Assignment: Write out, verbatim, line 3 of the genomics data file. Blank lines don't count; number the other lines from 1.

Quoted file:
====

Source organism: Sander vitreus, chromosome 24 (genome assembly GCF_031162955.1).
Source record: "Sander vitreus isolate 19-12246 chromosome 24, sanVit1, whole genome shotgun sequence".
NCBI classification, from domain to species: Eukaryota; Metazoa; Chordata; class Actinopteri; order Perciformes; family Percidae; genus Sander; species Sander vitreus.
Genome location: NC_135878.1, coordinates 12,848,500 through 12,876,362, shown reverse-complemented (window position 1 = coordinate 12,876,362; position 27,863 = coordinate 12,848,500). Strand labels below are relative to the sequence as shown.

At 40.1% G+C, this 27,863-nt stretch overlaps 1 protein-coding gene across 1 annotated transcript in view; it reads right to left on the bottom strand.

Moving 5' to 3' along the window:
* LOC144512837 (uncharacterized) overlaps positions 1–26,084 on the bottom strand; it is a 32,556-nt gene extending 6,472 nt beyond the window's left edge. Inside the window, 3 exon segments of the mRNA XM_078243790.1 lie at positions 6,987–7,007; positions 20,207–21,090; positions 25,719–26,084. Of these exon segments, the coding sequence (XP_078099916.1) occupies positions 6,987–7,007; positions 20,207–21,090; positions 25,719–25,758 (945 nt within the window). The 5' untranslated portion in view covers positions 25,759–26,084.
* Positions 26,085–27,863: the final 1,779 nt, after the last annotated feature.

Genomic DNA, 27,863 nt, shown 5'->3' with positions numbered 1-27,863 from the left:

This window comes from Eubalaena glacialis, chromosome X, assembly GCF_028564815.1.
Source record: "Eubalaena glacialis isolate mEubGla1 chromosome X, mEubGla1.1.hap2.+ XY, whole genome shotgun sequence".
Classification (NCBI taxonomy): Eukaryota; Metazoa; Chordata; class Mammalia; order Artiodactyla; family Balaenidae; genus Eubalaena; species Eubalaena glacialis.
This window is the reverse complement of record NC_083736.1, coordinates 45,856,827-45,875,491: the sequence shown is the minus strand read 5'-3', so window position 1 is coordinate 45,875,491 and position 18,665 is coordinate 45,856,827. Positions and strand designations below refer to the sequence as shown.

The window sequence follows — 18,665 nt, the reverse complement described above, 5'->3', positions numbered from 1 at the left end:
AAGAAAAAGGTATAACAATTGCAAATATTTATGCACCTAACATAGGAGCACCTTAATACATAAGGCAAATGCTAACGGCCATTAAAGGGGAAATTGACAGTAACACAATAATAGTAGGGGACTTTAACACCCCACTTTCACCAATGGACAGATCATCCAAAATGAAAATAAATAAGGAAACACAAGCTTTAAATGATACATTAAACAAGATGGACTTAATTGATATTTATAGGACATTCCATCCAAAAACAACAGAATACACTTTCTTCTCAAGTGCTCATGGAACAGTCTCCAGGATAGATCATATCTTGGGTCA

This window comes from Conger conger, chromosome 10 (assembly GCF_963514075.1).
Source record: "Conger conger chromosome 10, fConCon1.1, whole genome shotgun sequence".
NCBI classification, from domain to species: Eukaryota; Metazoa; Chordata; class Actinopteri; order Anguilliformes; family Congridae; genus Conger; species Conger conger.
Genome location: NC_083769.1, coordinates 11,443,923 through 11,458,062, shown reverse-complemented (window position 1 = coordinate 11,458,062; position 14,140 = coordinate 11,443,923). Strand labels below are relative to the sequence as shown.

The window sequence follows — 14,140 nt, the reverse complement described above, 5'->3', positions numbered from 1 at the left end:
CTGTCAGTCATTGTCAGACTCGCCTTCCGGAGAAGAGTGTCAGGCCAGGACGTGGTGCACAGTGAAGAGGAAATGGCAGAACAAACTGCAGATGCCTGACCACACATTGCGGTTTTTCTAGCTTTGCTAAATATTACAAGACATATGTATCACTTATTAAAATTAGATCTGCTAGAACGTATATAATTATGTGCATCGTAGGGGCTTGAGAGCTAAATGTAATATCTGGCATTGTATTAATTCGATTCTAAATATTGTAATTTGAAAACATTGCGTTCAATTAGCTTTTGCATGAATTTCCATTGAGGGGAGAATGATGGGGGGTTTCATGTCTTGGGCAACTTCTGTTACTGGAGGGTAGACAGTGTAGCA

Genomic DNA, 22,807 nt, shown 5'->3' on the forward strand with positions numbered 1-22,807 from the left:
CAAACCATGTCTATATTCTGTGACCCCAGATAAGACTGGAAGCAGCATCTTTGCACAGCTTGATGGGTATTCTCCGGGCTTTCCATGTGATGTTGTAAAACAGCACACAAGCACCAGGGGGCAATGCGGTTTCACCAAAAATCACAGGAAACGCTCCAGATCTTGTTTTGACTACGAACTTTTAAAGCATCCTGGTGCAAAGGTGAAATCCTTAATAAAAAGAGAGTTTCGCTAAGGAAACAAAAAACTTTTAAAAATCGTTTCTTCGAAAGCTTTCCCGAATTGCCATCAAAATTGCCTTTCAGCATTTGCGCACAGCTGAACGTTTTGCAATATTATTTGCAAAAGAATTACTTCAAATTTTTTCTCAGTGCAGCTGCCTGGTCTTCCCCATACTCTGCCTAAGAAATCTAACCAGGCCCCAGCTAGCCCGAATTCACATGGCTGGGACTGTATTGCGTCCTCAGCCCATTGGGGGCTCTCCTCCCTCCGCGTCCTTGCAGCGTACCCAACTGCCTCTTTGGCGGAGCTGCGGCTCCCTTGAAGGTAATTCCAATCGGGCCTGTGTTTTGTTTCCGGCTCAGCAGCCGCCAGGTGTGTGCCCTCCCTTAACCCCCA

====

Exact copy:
NCBI classification, from domain to species: Eukaryota; Metazoa; Chordata; class Actinopteri; order Perciformes; family Percidae; genus Sander; species Sander vitreus.